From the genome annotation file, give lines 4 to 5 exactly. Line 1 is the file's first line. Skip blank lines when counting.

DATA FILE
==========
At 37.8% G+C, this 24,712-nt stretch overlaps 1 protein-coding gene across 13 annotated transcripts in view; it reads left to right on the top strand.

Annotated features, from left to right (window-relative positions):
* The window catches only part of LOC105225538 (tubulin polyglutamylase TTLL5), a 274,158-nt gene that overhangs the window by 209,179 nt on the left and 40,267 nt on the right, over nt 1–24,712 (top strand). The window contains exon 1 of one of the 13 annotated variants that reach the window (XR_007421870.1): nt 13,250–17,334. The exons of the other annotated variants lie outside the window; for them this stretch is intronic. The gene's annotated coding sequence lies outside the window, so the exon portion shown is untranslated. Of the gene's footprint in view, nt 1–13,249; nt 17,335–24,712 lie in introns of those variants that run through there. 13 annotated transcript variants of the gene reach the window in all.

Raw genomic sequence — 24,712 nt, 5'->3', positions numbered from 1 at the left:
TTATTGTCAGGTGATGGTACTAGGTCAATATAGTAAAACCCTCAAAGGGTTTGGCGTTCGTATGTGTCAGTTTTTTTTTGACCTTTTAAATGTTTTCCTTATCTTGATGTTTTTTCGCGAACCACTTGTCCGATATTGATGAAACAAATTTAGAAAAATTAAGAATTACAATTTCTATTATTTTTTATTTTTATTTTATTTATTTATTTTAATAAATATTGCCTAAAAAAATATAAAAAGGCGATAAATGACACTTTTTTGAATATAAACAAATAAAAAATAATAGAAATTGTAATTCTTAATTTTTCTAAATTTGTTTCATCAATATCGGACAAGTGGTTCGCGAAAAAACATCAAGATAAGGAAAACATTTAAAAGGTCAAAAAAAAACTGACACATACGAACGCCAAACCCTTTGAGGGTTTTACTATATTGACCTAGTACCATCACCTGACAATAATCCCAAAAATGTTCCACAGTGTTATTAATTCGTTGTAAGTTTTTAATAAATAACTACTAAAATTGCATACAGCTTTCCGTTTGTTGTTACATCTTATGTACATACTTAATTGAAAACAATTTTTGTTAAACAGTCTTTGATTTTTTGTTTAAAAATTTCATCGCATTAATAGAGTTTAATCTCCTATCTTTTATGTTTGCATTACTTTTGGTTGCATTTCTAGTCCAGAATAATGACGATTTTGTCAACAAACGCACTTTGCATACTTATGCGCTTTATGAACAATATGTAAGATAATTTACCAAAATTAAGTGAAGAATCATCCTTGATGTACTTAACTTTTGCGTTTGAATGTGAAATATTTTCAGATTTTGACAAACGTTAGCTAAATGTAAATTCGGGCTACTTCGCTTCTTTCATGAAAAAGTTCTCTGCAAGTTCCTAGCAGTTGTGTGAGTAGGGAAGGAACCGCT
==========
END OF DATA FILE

Raw genomic sequence — 24,712 nt, 5'->3', positions numbered from 1 at the left:
TTATTGTCAGGTGATGGTACTAGGTCAATATAGTAAAACCCTCAAAGGGTTTGGCGTTCGTATGTGTCAGTTTTTTTTTGACCTTTTAAATGTTTTCCTTATCTTGATGTTTTTTCGCGAACCACTTGTCCGATATTGATGAAACAAATTTAGAAAAATTAAGAATTACAATTTCTATTATTTTTTATTTTTATTTTATTTATTTATTTTAATAAATATTGCCTAAAAAAATATAAAAAGGCGATAAATGACACTTTTTTGAATATAAACAAATAAAAAATAATAGAAATTGTAATTCTTAATTTTTCTAAATTTGTTTCATCAATATCGGACAAGTGGTTCGCGAAAAAACATCAAGATAAGGAAAACATTTAAAAGGTCAAAAAAAAACTGACACATACGAACGCCAAACCCTTTGAGGGTTTTACTATATTGACCTAGTACCATCACCTGACAATAATCCCAAAAATGTTCCACAGTGTTATTAATTCGTTGTAAGTTTTTAATAAATAACTACTAAAATTGCATACAGCTTTCCGTTTGTTGTTACATCTTATGTACATACTTAATTGAAAACAATTTTTGTTAAACAGTCTTTGATTTTTTGTTTAAAAATTTCATCGCATTAATAGAGTTTAATCTCCTATCTTTTATGTTTGCATTACTTTTGGTTGCATTTCTAGTCCAGAATAATGACGATTTTGTCAACAAACGCACTTTGCATACTTATGCGCTTTATGAACAATATGTAAGATAATTTACCAAAATTAAGTGAAGAATCATCCTTGATGTACTTAACTTTTGCGTTTGAATGTGAAATATTTTCAGATTTTGACAAACGTTAGCTAAATGTAAATTCGGGCTACTTCGCTTCTTTCATGAAAAAGTTCTCTGCAAGTTCCTAGCAGTTGTGTGAGTAGGGAAGGAACCGCT